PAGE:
• tools to parse this media and information (and in so doing, our attention) in both public and private communication.
Within technology overall, social media is the fox in the hen house for the acceleration of change.
Social media is far more than a set of networks. It is a behavior, one in which people act on a biological imperative to share and socialize; an organizing principle by which people self-organize by increasingly diverse affinities; and an operating system by which middlemen (such as marketers) are universally disintermediated.
This social behavior is the dark matter that connects all communication, word-of-mouth spelled in 1s and 0s through billions of texts and posts each day. Social media reflects humanity, and as such, it is contradictory: it simultaneously reaffirms what people already believe, while exposing them also to more diverse opinions. It is the friction between more media and fixed time.
So with apologies to John Lennon, I ask you to … Imagine.
  1. Imagine All the People
Consumers are simply outcompeting marketers for each other’s attention. Seventy percent of consumers trust brand recommendations from friends, but only 10% trust advertising, according to Forrester Research.

Everyone understands the power of word-of-mouth to drive purchase decisions. People simply don’t like or trust marketing, an impossible long-term commercial position in the private sector.

The personal brand of the individual sharer commands significantly greater influence than the published brand today.

Given this redistribution of power, brand content is relatively impotent. Corporate brands mean increasingly less as personal brands have come to mean more. Dove Beauty is brilliant marketing, but the campaign pales next to the authenticity of media from Michelle Phan, the self-described “vibe master” and make-up maven.

Set against such trends as these, “marketing” — a term of art — will become an anachronism that follows “new media” (and soon, “social media”) into linguistic extinction.
  1. Living for Today”
That consumers bypass marketing with greater ease is irrefutable. In fact, consumers swat away marketing with disdainful regularity.

According to a recent Reuters study, 47% of internet users in the U.S. already use ad blocking technology, and the percentage is higher among younger users. Marketing is increasingly ephemeral against the backdrop of busier, more impatient lives.  
Netflix customers evade television ads. Spotify customers access 4,000,000 songs ad-free.

FiOS customers watch new releases from their giant home theaters robbing theaters of overpriced popcorn sales and in-theater advertising. Forums such as Reddit are downright hostile to advertising, and 160 million consumers visit its dark recesses for respite from marketers. Instagram’s massive success has stemmed, in part, from its lack of advertising, which only introduced clickable ads in March.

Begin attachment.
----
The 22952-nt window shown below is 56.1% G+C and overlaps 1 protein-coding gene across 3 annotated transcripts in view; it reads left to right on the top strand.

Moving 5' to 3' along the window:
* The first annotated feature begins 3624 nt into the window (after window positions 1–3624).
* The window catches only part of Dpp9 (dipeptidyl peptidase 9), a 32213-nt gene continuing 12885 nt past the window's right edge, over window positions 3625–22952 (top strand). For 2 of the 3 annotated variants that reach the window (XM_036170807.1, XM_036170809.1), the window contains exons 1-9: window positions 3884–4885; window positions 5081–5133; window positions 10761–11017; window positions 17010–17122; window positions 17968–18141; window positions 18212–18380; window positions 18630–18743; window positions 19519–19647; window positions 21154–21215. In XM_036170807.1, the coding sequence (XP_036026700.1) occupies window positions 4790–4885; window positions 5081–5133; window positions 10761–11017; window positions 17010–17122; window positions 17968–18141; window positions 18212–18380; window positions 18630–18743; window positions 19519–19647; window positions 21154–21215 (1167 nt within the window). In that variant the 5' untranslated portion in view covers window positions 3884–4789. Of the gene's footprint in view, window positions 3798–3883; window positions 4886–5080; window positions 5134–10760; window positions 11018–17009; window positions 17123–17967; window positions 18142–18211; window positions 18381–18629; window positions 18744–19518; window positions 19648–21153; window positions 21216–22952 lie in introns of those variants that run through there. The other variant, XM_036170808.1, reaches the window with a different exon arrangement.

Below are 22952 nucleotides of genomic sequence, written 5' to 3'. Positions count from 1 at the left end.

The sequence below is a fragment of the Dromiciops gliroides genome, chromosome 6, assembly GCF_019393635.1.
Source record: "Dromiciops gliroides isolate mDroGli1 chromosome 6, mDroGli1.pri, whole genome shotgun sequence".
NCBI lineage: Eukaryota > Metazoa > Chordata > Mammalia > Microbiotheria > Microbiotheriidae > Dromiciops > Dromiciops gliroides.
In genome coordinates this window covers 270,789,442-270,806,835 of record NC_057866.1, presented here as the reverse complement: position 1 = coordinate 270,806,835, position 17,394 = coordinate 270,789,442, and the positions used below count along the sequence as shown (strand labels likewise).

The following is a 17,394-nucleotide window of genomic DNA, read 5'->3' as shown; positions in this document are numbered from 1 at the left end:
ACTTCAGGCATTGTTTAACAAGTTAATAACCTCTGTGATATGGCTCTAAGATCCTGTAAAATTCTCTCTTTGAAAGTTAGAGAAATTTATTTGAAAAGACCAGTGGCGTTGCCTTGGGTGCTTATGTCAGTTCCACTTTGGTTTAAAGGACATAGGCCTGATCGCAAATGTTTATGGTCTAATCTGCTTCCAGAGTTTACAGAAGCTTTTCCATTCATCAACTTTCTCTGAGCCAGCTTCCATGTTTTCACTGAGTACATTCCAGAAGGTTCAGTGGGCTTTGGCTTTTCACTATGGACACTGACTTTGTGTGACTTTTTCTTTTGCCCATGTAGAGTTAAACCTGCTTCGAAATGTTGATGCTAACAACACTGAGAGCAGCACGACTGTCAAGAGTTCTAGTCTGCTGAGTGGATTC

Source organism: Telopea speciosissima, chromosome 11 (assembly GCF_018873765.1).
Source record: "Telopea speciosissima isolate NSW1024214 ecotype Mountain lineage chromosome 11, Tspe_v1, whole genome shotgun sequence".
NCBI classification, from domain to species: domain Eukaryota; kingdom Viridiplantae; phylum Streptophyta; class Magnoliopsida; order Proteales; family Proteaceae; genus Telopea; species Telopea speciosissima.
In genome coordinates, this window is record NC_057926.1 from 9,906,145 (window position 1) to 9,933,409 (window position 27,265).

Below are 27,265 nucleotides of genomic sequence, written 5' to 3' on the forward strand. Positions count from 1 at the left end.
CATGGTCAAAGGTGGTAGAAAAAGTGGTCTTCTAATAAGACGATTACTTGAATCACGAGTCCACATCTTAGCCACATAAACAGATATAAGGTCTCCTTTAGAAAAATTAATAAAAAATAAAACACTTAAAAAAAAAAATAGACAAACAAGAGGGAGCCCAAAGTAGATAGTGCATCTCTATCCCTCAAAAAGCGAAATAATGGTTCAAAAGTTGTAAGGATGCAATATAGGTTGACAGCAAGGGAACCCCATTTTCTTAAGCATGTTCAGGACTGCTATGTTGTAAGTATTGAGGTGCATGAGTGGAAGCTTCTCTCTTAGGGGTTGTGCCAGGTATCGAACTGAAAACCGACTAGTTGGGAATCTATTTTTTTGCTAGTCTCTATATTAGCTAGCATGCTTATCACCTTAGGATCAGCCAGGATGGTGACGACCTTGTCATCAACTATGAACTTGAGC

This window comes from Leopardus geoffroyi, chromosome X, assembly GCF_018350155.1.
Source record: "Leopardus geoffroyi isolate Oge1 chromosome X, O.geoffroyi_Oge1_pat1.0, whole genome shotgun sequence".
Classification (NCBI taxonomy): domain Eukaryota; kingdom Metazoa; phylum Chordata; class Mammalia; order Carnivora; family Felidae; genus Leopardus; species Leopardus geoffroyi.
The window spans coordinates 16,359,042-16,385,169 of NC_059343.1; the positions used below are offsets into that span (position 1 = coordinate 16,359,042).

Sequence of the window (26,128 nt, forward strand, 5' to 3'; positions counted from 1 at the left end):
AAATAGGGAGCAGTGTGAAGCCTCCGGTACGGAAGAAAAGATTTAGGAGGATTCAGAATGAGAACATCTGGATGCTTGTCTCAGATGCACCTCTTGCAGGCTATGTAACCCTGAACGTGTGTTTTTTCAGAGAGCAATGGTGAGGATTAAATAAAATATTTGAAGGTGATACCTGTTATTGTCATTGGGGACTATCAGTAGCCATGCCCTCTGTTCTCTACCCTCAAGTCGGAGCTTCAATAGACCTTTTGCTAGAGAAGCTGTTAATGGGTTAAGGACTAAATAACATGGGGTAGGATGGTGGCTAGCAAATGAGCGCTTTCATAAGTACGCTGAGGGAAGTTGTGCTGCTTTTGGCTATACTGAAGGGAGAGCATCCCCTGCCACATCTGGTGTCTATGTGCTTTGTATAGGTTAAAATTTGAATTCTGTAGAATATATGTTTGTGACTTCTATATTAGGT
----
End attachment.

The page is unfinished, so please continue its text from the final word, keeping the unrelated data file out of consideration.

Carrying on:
The most frequent form of communication in the entire world is text, which marketers have not effectively penetrated at the same scale.

With each encroachment of marketing into social feeds, consumers move to darker (more private) channels with different permissions and languages. It is a cat and mouse game in which the winner is bound to be the individual. Features such as Facebook’s auto-play violate the basic tenet of consumerism today: The user is in control, and his attention is his own.

  1. “Above Us Only Sky”

Consumers no longer need to seek marketing and media. Marketing and media come to them.

Everything arrives and then commingles in feeds and streams, where the flora (media) and fauna (people) of social media reside.

Despite being organized chronologically, the feed is fundamentally non-linear and unpredictable.

The success of marketing depends on reaching people when they are emotionally engaged.

Despite the promise of social advertising and programmatic media buying, these emotional moments are largely unknowable to either marketers or even to individuals themselves.

Creative cannot keep up with data, because marketers create advertising rather than narratives.
“Every feed in social media represents a mega Walmart, or rather 7,000,000,000 superstores, designed by the individual himself or herself. E-commerce is recast as “everywhere-commerce.”
The right message at the right time on the right channel is a chimera. Human actions and human self-knowledge simply don’t align sufficiently to reach the goal of marketers. What humans want and what they do are simply not (always) the same.

Ad-tech is ultimately a tool of users to filter out marketing, which cannot truly understand the complexities of consumer intent, which is by its very nature mercurial.
  1. “I Hope One Day You’ll Join Us”
Every emerging marketplace matures quickly today. Brands are proliferating at an exponential rate, because social media drives everything toward narrower affinities and presents more open access to choice. PepsiCo, for instance, markets more than 25 brands of Mountain Dew alone.

In addition, the Internet and social media have proved wildly efficient at disseminating information. Ideas surface quickly with few barriers to entry and facile access to capital.

Choice is only ever a click or a gesture away. Consideration is won and lost in the exchange of a link in a text between friends. Loyalty, one of the primary attributes of a brand, fades in the face of this digital proximity to other choices.

Marketers are quickly eating all the whitespace in the current technological and visual paradigms.